The tiny cockpit features on-board telemetry, which gauges traffic, weather, and driving style to create an "intelligent cruise control" that will advise the team on the best practices to optimize efficiency during the race. Locating the motor in the hub of the wheel also allowed the team to eliminate the need for gears, chains and differentials.

With a footprint of less than 5 m (16.4 ft) in length, 0.8 m (2.6 ft) wide, and 1.1 m (3.6 ft) high, the Resolution's driver can't be any taller than 1.6 m (5 ft 3 in). The team says that these dimensions are deliberate concessions for the sake of making the vehicle as fast and efficient as possible (they are trying to win the race, after all). It seems to be working, as the 120 kg (264 lb) vehicle can reach a top speed of nearly 140 km/h (87 mph) while running on about the same amount of power as a hair dryer.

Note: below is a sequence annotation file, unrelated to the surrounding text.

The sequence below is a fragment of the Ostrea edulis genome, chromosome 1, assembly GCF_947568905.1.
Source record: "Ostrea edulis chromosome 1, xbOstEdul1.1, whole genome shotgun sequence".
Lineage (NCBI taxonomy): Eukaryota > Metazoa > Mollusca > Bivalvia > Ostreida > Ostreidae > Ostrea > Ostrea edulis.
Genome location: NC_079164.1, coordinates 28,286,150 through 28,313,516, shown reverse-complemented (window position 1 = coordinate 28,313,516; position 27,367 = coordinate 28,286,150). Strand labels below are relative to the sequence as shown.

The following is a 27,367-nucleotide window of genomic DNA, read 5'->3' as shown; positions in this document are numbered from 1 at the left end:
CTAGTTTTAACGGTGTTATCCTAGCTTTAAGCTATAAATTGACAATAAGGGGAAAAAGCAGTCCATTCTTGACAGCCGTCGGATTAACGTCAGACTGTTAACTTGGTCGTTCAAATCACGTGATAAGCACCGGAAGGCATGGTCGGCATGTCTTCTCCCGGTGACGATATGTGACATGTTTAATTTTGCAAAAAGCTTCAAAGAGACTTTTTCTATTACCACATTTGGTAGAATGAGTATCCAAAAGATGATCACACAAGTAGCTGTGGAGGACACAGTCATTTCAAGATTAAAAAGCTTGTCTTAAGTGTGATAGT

Whether the Resolution can deliver the Cambridge University Eco-Racing crown will be revealed at the 2013 World Solar Challenge in Australia that runs from October 6 to 13.

The video below gives a brief overview of Resolution's journey from conception to completion.

Source: University of Cambridge


They won't win. To many compromises in the design. The teardrop shape is reducing the solar tracking efficiency at the rear panels. The cockpit is shadowing the front panels if the sun is in front. The transparent canopy adds a supplemental reflection surface reducing the PV panels power. The double wheel rear axis is also reducing the tracking efficiency of a set of panels, a single wheel axle would have alleviated a little the problem.


It will flip over. I have a Sinner Mango velomobile that is 76 cm wide and has a much lower centre of gravity. In fast corners around 40 km/h it has the tendency to lift a wheel, so I always have to break before I turn. It needs a much wider distance between left and right wheels.

Cas Tuyn

Note to clau_sav. Darwin to Adeliade is going south. Being in the southern hemisphere, the suns shines from the north, and so the cockpit will not shadow the cells. I wish them well. It is nice to see someone trying to build a better mousetrap, rather than a better coffee table.

Bruce H. Anderson

This adds a lot of complexity and thus weight. While they were at it I hope the added a gyro stabilizer.

Eventually somebody is going to add a thermal capture system and kick tail.